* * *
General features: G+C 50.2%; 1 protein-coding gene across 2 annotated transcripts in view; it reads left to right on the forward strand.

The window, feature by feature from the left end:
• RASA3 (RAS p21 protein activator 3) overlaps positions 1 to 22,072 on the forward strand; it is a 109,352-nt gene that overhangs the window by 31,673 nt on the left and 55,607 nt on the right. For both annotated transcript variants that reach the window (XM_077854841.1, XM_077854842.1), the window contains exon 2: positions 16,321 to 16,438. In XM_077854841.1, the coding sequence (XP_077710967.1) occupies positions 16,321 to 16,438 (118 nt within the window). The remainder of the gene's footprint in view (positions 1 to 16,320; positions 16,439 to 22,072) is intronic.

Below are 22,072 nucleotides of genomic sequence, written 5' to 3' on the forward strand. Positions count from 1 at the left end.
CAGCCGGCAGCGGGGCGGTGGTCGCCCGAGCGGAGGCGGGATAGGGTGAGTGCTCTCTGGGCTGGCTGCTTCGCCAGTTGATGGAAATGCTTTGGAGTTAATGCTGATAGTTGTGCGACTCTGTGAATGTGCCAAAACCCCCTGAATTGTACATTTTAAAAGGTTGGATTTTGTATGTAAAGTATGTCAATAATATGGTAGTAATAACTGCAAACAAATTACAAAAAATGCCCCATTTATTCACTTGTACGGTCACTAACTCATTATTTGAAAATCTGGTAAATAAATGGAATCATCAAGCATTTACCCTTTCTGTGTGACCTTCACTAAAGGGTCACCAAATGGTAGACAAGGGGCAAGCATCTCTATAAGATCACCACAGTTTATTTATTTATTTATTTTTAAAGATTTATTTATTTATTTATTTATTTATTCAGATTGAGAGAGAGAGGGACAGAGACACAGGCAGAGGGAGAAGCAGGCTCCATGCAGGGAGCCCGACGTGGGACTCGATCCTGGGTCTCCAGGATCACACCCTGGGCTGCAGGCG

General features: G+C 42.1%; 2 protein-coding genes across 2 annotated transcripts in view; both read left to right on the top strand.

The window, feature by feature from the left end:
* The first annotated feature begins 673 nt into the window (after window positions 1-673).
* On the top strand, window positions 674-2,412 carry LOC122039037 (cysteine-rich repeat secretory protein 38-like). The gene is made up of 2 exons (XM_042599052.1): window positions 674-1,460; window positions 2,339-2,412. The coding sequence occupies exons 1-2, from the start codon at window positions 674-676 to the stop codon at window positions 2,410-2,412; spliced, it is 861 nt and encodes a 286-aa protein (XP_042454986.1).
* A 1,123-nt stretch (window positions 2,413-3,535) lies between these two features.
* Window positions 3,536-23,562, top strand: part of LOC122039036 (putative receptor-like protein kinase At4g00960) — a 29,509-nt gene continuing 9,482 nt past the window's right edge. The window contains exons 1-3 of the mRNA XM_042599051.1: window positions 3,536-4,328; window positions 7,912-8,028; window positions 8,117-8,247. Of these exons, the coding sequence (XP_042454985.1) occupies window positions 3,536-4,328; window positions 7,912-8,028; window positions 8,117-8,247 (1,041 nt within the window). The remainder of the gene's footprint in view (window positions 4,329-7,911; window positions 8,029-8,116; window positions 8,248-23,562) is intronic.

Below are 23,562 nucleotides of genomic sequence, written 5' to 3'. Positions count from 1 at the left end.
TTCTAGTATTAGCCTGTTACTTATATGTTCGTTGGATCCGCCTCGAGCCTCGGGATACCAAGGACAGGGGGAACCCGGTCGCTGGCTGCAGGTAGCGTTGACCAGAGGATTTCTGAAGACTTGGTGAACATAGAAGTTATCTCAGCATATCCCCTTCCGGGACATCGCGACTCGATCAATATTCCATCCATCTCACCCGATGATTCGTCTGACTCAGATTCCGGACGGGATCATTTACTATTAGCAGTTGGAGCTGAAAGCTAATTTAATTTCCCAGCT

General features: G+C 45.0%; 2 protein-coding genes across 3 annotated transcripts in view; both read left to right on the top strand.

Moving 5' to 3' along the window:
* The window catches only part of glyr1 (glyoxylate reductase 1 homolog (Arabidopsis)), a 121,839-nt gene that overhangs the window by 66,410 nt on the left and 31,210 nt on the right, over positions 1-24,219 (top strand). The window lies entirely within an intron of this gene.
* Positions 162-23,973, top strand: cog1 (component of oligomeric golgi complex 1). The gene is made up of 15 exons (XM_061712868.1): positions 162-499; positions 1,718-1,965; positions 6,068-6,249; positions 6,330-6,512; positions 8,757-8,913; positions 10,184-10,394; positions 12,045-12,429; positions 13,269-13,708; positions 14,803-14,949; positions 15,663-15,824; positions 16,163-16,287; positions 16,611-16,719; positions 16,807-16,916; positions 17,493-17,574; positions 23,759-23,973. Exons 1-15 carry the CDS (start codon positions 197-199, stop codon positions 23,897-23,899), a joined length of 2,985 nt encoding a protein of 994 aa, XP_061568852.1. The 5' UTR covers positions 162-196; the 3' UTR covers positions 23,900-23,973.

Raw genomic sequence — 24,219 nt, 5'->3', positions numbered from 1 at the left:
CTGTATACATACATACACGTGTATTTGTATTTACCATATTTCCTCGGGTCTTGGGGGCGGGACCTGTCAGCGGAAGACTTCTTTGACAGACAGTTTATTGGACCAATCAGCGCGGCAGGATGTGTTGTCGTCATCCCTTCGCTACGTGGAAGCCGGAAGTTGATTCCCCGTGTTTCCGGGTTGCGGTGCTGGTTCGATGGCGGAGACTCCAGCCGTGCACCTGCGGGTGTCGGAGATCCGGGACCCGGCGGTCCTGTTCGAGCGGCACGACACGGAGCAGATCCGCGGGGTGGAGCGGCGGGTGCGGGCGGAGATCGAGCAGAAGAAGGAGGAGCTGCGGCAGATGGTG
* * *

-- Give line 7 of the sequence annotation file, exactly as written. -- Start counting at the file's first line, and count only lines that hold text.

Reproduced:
The window, feature by feature from the left end: